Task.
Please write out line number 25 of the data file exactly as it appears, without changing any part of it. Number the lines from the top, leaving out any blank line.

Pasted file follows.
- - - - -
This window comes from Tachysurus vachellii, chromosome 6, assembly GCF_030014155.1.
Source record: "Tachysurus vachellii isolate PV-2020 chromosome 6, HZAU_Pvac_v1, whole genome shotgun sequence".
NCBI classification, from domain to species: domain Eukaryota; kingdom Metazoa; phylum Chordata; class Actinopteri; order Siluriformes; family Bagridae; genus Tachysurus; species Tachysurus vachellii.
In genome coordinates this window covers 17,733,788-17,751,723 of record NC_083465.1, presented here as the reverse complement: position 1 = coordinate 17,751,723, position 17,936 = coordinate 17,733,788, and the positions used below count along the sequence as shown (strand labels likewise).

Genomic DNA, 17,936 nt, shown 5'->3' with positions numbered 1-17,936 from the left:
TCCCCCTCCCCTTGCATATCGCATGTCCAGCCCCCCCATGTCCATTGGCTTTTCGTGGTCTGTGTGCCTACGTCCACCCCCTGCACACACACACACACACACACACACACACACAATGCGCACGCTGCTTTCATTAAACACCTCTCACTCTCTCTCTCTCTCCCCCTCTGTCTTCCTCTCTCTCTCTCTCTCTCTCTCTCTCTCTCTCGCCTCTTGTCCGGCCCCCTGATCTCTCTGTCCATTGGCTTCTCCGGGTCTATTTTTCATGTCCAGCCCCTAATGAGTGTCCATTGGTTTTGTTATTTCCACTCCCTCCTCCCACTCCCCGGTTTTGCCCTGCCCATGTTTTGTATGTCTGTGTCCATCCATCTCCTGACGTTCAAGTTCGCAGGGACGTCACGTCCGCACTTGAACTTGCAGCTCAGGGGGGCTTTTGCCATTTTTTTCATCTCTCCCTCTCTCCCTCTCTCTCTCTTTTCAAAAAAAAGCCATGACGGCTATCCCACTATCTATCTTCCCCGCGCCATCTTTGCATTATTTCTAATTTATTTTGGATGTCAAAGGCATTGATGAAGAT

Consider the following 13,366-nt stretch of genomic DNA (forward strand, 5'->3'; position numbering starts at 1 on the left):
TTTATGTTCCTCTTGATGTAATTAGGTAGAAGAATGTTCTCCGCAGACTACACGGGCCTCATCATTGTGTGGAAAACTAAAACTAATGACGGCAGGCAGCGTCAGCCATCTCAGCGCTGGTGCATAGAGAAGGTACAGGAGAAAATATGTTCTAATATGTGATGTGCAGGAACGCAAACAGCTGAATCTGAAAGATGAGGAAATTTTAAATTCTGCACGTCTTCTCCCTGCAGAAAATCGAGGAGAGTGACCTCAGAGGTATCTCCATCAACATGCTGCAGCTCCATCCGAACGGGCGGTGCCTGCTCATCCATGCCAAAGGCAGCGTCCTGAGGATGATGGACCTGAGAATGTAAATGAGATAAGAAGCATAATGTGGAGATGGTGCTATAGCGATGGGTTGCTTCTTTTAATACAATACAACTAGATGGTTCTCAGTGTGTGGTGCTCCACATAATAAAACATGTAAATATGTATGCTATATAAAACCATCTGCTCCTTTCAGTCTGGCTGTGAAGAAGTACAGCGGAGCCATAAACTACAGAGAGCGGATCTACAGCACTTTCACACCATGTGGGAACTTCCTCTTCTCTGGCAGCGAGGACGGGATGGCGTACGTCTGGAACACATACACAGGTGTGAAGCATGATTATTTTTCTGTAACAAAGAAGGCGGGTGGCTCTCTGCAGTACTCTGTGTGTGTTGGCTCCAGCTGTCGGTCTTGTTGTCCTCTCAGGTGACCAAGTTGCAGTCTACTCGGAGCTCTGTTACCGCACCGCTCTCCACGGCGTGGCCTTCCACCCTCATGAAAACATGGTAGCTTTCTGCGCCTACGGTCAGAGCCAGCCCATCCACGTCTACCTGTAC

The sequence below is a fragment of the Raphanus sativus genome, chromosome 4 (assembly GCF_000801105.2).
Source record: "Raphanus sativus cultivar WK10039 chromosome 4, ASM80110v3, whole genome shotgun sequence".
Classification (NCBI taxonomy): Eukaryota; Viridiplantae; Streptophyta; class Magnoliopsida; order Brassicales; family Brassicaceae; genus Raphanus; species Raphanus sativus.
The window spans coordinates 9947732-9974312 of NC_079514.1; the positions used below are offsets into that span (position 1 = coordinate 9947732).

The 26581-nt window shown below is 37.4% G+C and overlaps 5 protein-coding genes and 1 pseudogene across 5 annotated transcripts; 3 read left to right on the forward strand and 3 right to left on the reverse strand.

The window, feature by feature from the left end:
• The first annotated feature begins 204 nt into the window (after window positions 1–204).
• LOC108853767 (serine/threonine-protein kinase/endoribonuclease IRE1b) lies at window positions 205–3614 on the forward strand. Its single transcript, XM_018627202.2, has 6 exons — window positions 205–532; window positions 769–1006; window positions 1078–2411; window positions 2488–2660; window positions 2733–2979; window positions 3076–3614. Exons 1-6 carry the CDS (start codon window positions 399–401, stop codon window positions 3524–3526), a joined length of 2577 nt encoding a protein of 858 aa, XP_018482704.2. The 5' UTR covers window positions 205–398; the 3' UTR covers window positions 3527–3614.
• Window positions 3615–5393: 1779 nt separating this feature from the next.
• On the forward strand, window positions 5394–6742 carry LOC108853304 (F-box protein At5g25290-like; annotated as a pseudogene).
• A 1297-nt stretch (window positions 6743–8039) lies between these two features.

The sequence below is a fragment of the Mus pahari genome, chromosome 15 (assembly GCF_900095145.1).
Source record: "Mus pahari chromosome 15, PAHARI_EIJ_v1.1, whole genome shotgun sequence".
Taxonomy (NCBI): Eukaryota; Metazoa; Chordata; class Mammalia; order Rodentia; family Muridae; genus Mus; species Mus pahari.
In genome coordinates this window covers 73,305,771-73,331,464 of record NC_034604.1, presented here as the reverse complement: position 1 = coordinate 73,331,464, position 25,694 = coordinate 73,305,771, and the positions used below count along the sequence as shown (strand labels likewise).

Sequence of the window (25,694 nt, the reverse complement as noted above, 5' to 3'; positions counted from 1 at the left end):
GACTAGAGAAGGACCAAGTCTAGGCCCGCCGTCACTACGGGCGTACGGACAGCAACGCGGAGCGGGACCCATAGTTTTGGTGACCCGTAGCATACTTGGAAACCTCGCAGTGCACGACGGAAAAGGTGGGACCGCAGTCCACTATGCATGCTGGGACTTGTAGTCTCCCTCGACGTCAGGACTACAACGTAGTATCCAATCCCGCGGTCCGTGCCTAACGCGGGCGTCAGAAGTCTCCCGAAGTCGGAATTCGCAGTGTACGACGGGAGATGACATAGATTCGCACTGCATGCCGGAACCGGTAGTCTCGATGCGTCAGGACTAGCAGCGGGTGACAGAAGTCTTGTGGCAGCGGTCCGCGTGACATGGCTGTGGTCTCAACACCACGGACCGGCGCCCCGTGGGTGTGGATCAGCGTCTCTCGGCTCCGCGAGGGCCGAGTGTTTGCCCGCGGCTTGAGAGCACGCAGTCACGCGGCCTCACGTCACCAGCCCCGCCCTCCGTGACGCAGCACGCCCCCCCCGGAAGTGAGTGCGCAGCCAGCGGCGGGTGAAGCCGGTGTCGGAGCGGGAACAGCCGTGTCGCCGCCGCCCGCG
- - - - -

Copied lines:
GACTAGAGAAGGACCAAGTCTAGGCCCGCCGTCACTACGGGCGTACGGACAGCAACGCGGAGCGGGACCCATAGTTTTGGTGACCCGTAGCATACTTGGAAACCTCGCAGTGCACGACGGAAAAGGTGGGACCGCAGTCCACTATGCATGCTGGGACTTGTAGTCTCCCTCGACGTCAGGACTACAACGTAGTATCCAATCCCGCGGTCCGTGCCTAACGCGGGCGTCAGAAGTCTCCCGAAGTCGGAATTCGCAGTGTACGACGGGAGATGACATAGATTCGCACTGCATGCCGGAACCGGTAGTCTCGATGCGTCAGGACTAGCAGCGGGTGACAGAAGTCTTGTGGCAGCGGTCCGCGTGACATGGCTGTGGTCTCAACACCACGGACCGGCGCCCCGTGGGTGTGGATCAGCGTCTCTCGGCTCCGCGAGGGCCGAGTGTTTGCCCGCGGCTTGAGAGCACGCAGTCACGCGGCCTCACGTCACCAGCCCCGCCCTCCGTGACGCAGCACGCCCCCCCCGGAAGTGAGTGCGCAGCCAGCGGCGGGTGAAGCCGGTGTCGGAGCGGGAACAGCCGTGTCGCCGCCGCCCGCG